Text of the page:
Episode 050: Leading Your Business Through Tax Changes in 2022

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We can all agree that there’s no shortage of uncertainty when it comes to what 2022 may look like for businesses, and taxes are no exception. With IRS delays, potential legislative updates and a dynamic business environment, how should organizations respond?

In this episode of The Wrap, tax experts and business advisors Lisa Billings, CPA, and William Dow, CPA, join our hosts to discuss tax changes, IRS updates and what businesses should know to position themselves well for 2022.

After listening to this episode, you’ll:

  • Understand where legislative updates stand that may impact your company’s tax position
  • Know what to expect in the short term for tax changes
  • Understand how tax changes may influence your company’s M&A plans
  • Be aware of what factors your business should consider when planning for the future in today’s environment

This episode reflects our views at the time it was recorded.

Resources for additional learning:



Commentators: (00:00:00) Hey, I’m Paul Perry and I’m Kim Hartsock and you’re listening to The Wrap, a Warren Averett podcast for business leaders designed to help you access vital business information and trends when you need it. You can listen, learn, and then get on with your day. Now let’s get down to business.

Kim Hartsock: (00:00:17) We’re back with season seven and as always, you can find us on all streaming platforms where you listen to your podcasts and this year, we’re so excited to announce a new partnership with Business Radio X. So welcome to all our new listeners.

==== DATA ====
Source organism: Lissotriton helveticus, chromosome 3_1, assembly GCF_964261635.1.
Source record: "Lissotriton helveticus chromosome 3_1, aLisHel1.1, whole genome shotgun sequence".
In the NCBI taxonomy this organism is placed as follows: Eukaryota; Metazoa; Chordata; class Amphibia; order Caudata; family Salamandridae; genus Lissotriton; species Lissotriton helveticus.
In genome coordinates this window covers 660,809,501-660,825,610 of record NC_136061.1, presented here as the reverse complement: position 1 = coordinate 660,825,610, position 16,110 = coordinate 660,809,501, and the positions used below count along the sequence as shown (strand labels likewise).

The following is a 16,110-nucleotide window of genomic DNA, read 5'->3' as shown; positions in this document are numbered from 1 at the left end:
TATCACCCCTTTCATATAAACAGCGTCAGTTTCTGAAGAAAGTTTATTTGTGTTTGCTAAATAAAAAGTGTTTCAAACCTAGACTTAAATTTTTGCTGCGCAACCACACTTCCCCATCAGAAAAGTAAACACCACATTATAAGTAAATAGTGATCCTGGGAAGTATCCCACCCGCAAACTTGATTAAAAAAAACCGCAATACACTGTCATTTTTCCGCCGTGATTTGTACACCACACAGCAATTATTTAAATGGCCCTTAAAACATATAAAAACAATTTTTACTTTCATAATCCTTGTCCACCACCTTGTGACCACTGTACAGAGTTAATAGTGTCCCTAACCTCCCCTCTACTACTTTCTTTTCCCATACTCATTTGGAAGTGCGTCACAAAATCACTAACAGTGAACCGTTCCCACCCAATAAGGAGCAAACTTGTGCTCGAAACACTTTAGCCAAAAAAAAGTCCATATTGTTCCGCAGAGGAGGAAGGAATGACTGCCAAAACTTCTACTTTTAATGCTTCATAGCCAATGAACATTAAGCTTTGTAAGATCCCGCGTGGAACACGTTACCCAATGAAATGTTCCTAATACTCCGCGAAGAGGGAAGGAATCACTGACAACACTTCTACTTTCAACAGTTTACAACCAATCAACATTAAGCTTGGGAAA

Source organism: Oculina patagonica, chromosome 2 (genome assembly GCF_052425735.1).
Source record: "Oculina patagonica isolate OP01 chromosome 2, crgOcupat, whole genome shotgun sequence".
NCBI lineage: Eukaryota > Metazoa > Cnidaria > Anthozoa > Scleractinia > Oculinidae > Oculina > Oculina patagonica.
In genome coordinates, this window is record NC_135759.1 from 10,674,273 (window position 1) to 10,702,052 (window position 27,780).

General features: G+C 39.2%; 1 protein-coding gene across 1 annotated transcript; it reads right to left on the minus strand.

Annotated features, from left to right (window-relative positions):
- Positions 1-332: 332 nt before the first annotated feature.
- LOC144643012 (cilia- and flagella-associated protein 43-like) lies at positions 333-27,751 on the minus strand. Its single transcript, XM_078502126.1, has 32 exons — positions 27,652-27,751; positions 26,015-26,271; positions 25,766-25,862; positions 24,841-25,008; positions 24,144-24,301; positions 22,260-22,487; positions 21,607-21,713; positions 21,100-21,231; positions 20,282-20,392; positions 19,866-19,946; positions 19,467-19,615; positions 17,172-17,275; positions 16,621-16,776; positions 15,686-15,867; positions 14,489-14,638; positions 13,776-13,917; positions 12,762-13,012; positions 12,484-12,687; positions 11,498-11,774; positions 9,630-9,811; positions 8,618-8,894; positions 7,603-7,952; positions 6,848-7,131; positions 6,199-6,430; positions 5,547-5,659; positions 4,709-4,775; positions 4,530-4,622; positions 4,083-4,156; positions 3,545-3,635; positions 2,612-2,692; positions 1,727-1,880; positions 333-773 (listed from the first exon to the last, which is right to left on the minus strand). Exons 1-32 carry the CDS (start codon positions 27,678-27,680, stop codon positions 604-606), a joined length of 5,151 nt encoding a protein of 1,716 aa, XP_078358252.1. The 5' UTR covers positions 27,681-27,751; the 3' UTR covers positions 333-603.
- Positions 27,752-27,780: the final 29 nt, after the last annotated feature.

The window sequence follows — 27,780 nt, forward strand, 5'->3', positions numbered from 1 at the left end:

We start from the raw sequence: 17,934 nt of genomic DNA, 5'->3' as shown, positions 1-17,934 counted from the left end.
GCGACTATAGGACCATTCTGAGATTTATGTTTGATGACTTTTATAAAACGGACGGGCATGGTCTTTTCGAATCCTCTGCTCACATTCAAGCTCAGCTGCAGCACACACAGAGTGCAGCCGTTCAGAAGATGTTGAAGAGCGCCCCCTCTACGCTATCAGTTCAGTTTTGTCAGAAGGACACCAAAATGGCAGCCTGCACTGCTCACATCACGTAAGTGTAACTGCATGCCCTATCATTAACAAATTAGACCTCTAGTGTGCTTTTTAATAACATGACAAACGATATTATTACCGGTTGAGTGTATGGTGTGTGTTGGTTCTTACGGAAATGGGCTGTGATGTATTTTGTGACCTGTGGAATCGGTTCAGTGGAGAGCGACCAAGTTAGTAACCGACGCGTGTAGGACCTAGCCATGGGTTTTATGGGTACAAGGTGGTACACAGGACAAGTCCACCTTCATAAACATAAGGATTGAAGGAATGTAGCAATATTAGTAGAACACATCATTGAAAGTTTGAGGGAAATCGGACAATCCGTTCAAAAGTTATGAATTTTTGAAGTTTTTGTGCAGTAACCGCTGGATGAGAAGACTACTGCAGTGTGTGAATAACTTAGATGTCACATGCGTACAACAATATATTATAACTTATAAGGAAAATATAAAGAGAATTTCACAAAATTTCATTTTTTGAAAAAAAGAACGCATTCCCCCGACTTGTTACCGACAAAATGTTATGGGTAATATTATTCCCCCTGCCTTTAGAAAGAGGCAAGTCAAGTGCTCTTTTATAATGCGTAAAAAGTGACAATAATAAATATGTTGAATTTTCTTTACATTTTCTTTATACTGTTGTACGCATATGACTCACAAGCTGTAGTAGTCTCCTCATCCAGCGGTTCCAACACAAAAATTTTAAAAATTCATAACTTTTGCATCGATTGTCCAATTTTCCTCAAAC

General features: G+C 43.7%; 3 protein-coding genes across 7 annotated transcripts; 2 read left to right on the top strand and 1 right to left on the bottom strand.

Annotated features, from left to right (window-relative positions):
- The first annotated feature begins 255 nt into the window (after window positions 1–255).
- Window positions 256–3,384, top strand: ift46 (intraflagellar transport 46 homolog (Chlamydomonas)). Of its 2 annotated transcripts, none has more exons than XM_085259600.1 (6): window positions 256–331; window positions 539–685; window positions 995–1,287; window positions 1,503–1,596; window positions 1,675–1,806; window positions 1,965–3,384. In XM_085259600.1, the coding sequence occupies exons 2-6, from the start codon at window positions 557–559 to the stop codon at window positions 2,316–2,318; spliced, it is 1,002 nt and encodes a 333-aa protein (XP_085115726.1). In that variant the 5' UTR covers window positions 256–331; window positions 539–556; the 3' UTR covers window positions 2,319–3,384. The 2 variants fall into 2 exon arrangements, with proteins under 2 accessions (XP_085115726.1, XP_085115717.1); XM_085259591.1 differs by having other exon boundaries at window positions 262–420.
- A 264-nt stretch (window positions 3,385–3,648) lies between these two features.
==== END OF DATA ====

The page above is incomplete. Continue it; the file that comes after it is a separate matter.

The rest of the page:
Paul Perry: (00:00:34) To start off the first episode of this new season, we wanted to get back to some of the conversation that we’ve had with two of our colleagues, Lisa Billings and William Dow from our Tax Department here at Warren Averett.

There’s a lot of uncertainty that’s going on in the markets, and there’s a lot of uncertainty that businesses are having to respond to. I think this is a great way to kick off the season to get back into this and see what has happened. See what we are expecting and see kind of what those factors are that are shaping decisions that businesses have to make.

Kim Hartsock: (00:01:04) Yeah, so Paul, we just decided, what better way to get the season kicked off, than the exciting topic of potential tax changes? You’re going to walk away with some really interesting facts and also some action items on what you can be doing now to prepare for things that we think are to come.

And today, we have joining us again, William Dow and Lisa Billings, both Members in our Tax Department and experts on this subject. We’re really excited to have you both here. Welcome back, William and Lisa.

William Dow: (00:01:34) Thank you. We’re glad to be back from another year of exciting tax work.

Lisa Billings: (00:01:38) Yes. Glad to be back on The Wrap.

Kim Hartsock: (00:01:39) Yeah. Maybe it’s a good place to start -I read the taxpayer advocate report and it reported that the IRS is so short-staffed that they only had one person working for every 16,000 calls.